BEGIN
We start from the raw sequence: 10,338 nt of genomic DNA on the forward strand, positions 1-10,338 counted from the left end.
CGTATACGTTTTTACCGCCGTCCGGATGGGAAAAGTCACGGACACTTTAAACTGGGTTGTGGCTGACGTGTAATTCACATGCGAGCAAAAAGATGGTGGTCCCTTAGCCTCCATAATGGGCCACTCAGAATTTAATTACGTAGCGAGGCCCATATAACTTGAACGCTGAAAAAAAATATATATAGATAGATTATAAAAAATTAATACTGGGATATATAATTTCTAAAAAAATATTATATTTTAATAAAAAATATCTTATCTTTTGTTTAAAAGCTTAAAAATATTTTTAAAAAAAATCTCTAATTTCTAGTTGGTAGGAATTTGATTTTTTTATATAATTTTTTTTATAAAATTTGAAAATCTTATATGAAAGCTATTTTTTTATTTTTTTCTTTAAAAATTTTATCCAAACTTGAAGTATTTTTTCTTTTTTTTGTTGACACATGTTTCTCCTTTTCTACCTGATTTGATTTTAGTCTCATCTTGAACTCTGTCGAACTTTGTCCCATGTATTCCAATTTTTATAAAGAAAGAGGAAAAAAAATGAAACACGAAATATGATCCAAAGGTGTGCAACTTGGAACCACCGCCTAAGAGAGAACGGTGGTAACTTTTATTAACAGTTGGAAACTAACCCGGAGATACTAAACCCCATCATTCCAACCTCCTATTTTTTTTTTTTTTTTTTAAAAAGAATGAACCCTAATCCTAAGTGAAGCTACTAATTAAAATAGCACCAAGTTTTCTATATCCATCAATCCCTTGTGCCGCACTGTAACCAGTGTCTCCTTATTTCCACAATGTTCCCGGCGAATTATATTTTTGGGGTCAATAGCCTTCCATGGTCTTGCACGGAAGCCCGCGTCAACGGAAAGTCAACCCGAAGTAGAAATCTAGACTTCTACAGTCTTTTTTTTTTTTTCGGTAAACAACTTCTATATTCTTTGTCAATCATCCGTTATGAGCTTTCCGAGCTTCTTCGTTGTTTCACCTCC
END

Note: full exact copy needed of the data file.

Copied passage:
We start from the raw sequence: 10,338 nt of genomic DNA on the forward strand, positions 1-10,338 counted from the left end.
CGTATACGTTTTTACCGCCGTCCGGATGGGAAAAGTCACGGACACTTTAAACTGGGTTGTGGCTGACGTGTAATTCACATGCGAGCAAAAAGATGGTGGTCCCTTAGCCTCCATAATGGGCCACTCAGAATTTAATTACGTAGCGAGGCCCATATAACTTGAACGCTGAAAAAAAATATATATAGATAGATTATAAAAAATTAATACTGGGATATATAATTTCTAAAAAAATATTATATTTTAATAAAAAATATCTTATCTTTTGTTTAAAAGCTTAAAAATATTTTTAAAAAAAATCTCTAATTTCTAGTTGGTAGGAATTTGATTTTTTTATATAATTTTTTTTATAAAATTTGAAAATCTTATATGAAAGCTATTTTTTTATTTTTTTCTTTAAAAATTTTATCCAAACTTGAAGTATTTTTTCTTTTTTTTGTTGACACATGTTTCTCCTTTTCTACCTGATTTGATTTTAGTCTCATCTTGAACTCTGTCGAACTTTGTCCCATGTATTCCAATTTTTATAAAGAAAGAGGAAAAAAAATGAAACACGAAATATGATCCAAAGGTGTGCAACTTGGAACCACCGCCTAAGAGAGAACGGTGGTAACTTTTATTAACAGTTGGAAACTAACCCGGAGATACTAAACCCCATCATTCCAACCTCCTATTTTTTTTTTTTTTTTTTAAAAAGAATGAACCCTAATCCTAAGTGAAGCTACTAATTAAAATAGCACCAAGTTTTCTATATCCATCAATCCCTTGTGCCGCACTGTAACCAGTGTCTCCTTATTTCCACAATGTTCCCGGCGAATTATATTTTTGGGGTCAATAGCCTTCCATGGTCTTGCACGGAAGCCCGCGTCAACGGAAAGTCAACCCGAAGTAGAAATCTAGACTTCTACAGTCTTTTTTTTTTTTTCGGTAAACAACTTCTATATTCTTTGTCAATCATCCGTTATGAGCTTTCCGAGCTTCTTCGTTGTTTCACCTCC